Andrew 1 took on his second youngest son, Andrew II and his youngest son, John, as partners in 1848. They were his 11th and 12th children with this John being the youngest of the brood. As I said before people did not play in those days! This partnership proved to be a success from day one. This goes to prove the old adage that if you persevere long enough you get the rewards at the end of the day. These two young men were to turn Andrew 1's business into a huge family business which dealt in all the major countries of the world and which, more than any other firm, made whisky the world beater it eventually became in the 1880's. One of the main reasons for this was Andrew's experiments with the blending of whisky in the 1840's.
In 1853 the firm produced and marketed the very first blended whisky ever made in the form of Usher's Old Vatted Glenlivet. Shortly before his death in 1855 Andrew 1 wrote: "By the united exertions of my two sons the business during the last seven years has far exceeded anything it ever did before". In 1859 Andrew Usher and Co purchased the Edinburgh Distillery and continued to expand.
Up until this time (the mid nineteenth century) virtually all the whisky being produced in Scotland was for the local market. This was because Whisky had hardly been heard of as a beverage in England, or elsewhere in the world. England could be described as living in the "Brandy and Sodaic era" so universal was the use of that drink. However with the introduction of blending by Andrew Usher & Co and the expert marketing of blended whisky the drink, slowly at first, and then with gathering momentum, spread into England. In the early 1880's it literally took England by storm thus ending the Brandy and Sodiac era. Thereafter Andrew Usher & Co appointed agents in all the principle countries of the world. Sales rocketed. By this time Distiller's Company had been formed. To combat it and also to secure their supplies of grain whisky Andrew II and John decided that another Distillery should be built in Edinburgh. This led to the founding of the North British Distillery Company in Edinburgh with Andrew II, William Sanderson (of Vat 69) and John Crabbie (of Crabbie,s Green Ginger) as the three founders. Andrew was the Chairman and John Crabbie was Vice Chairman. The first Managing Director of the firm was William Sanderson of Leith whose own firm produced the famous Vat 69 whisky. Other famous names in Scotch whisky were among the original shareholders and on the board of Directors: White Horse; Johnny Walker; MacKinley; MacDonald & Muir; Dewar; Crawford; Buchanan and Arthur Bell of Perth. This group were very powerful competitors to the Distiller's group. The North British was completed in 1885 and after 10 years or so, despite big Capital outlays for more warehouses, newer machinery and the like, the Company was embarrassingly well off in cash terms. By 1897 the North British was producing three million gallons of whisky a year and had sold the following years entire production in advance. It was now the largest and best equipped distillery in Scotland.
At this point I should point out that Andrew II had the greatest misfortune to lose his two eldest children, Andrew and George, in the very same year of 1858 when they were only 5 years and 3 years old respectively. Murphy's law being what it was (and unfortunately what it still is) thereafter he had three daughters in a row, with the last being born in 1884. At this time he was 58 years old. He obviously wanted a son and heir but fate decreed otherwise.
Andrew remained Chairman of the North British for thirteen years until 1898. He died shortly after retiring in that very year.
With the growth in demand for whisky Andrew Usher & Co had built what were then considered the largest warehouses in the world for the storage of whisky at St. Leonards. The railway ran right up to these warehouses.
In 1896 Andrew donated to the City of Edinburgh £100,000 with which he stipulated a "City Hall" should be built which should "seat three thousand people", at the same time expressing his wish that good music should be played and enjoyed in it as he wished the general public to have a greater appreciation of good music. After many years of squabbling by the City Council as to where the Hall should be built a site in Lothian Road was chosen -- long after Andrew's death.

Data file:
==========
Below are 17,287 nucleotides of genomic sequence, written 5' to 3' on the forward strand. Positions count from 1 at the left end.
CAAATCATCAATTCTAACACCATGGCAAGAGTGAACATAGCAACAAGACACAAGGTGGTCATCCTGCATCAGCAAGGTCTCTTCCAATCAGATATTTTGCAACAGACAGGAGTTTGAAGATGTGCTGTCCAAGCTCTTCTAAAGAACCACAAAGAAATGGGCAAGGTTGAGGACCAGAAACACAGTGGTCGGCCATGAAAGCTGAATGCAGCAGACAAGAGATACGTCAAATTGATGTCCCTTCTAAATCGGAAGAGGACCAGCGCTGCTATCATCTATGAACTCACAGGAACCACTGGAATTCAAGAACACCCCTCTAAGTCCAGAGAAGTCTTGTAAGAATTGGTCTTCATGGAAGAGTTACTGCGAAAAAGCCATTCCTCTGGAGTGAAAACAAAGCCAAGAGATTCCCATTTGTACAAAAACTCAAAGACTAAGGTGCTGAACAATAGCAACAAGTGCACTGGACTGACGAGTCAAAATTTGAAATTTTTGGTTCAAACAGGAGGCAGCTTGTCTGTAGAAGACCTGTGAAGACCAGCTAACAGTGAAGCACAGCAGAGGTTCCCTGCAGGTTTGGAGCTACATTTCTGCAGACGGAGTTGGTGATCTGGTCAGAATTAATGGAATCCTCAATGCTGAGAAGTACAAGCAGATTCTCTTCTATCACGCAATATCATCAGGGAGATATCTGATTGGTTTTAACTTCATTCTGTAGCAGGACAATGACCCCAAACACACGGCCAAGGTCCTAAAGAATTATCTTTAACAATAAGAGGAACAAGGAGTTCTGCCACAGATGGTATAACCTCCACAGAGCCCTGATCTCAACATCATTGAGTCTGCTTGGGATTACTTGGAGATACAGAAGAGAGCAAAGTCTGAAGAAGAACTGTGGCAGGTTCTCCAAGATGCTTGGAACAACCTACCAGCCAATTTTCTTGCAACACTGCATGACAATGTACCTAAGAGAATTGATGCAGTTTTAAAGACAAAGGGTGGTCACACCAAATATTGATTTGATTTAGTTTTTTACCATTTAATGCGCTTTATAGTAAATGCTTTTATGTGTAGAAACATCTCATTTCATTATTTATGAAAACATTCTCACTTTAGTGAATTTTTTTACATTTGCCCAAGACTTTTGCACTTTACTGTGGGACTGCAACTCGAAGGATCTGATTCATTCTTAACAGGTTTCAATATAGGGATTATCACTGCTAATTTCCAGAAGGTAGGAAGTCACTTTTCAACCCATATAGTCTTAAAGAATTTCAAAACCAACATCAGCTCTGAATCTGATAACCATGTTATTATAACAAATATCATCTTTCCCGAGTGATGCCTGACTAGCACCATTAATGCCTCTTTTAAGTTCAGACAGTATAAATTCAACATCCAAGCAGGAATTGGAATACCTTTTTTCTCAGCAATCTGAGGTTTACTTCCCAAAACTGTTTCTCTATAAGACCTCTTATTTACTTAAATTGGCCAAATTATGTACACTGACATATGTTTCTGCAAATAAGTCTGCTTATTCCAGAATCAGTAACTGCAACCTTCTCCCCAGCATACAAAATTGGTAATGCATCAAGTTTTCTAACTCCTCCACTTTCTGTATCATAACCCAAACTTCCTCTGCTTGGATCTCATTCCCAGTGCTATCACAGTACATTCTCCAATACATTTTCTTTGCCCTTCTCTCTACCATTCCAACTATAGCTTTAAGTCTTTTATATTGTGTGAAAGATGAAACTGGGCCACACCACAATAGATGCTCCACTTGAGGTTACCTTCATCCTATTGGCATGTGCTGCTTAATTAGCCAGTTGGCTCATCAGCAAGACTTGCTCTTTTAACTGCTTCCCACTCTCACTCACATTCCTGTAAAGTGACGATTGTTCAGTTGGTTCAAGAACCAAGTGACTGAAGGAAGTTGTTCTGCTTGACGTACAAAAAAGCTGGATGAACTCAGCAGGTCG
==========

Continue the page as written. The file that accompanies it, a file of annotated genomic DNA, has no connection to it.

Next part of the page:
In 1898 John Usher, the surviving Brother, had been approached by a Mr. Crole, who was a director of Younger's Brewery, and asked to build an Institute for the teaching of Public Health for Edinburgh University. He agreed to do so and the result was the Usher Health Institute opened by Sir John in 1902.
By now the firm of Andrew Usher & Co was exporting whisky to every major country in the world and had become a huge concern. Its Headquarters was still in Andrew 1's old house in West Nicholson Street, Edinburgh. This is now known as The Peartree House on account of the ancient pear trees which grows against its walls. It is very likely that these pear trees were planted by Andrew 1.
In 1899 John was created a Baronet. He eventually died in 1904 at the age of seventy six, in Cairo of all places, and was succeeded by his eldest son Robert who by now was a man of forty four. Curiously enough Sir Robert also died in Cairo 29 years later.
Sir Robert had already had five sons and two daughters at this stage. Amongst the properties he inherited from his father , Sir John, were the estates of Norton in Midlothian and Wells in Roxburghshire and a very large number of feus in Pulteney Town, Caithness and Perth, Perthshire. The feuing scheme in Pulteney town had been prepared by Thomas Telford, the great bridge builder. In 1906 Sir Robert decided that Wells House, which was a huge place, was too uncomfortable and inconvenient. He therefore razed it to the ground in that year and built another very grand house in its place. The new Wells House had all the very latest technology that the Edwardian age had to offer. For example it had a suction system whereby all the dirt which the carpet cleaners collected on the upper floors was suck down through hidden trapdoors concealed in the walls- with all the dirt ending up in the basement in a bag. The electricity was supplied by a Power Plant he built in the Grounds of Wells. I stayed there myself for sometime as a child, although my recollections of it are rather sketchy. I have always heard it described as such a beautiful house, full of happiness and warmth. Sir Robert used Wells oak for all the panelling at Wells, of which there was a great deal. He also put in 200 tons of Wells oak into the foundations of Wells
In 1911 King George V and Queen Mary visited Edinburgh and laid two Memorial stones in the Usher Hall, on which work had now, at long last commenced. This was done in the presence of members of the City Council and large gathering of representative citizens of Edinburgh. These stone can be seen at either side of the Cambridge Street entrance to the Hall.
In 1912 Andrew Usher & Co received the Royal Warrant appointing them as suppliers of whisky to the Sovereign.
In 1914 the Usher Hall was opened by Andrew II's widow. Since then up until the present time it has been the premier musical venue in Scotland. Since the Edinburgh Festival commenced after World War II it has been the flagship of the Festival. Near one of its main entrances stands a bust of its donor, Andrew II.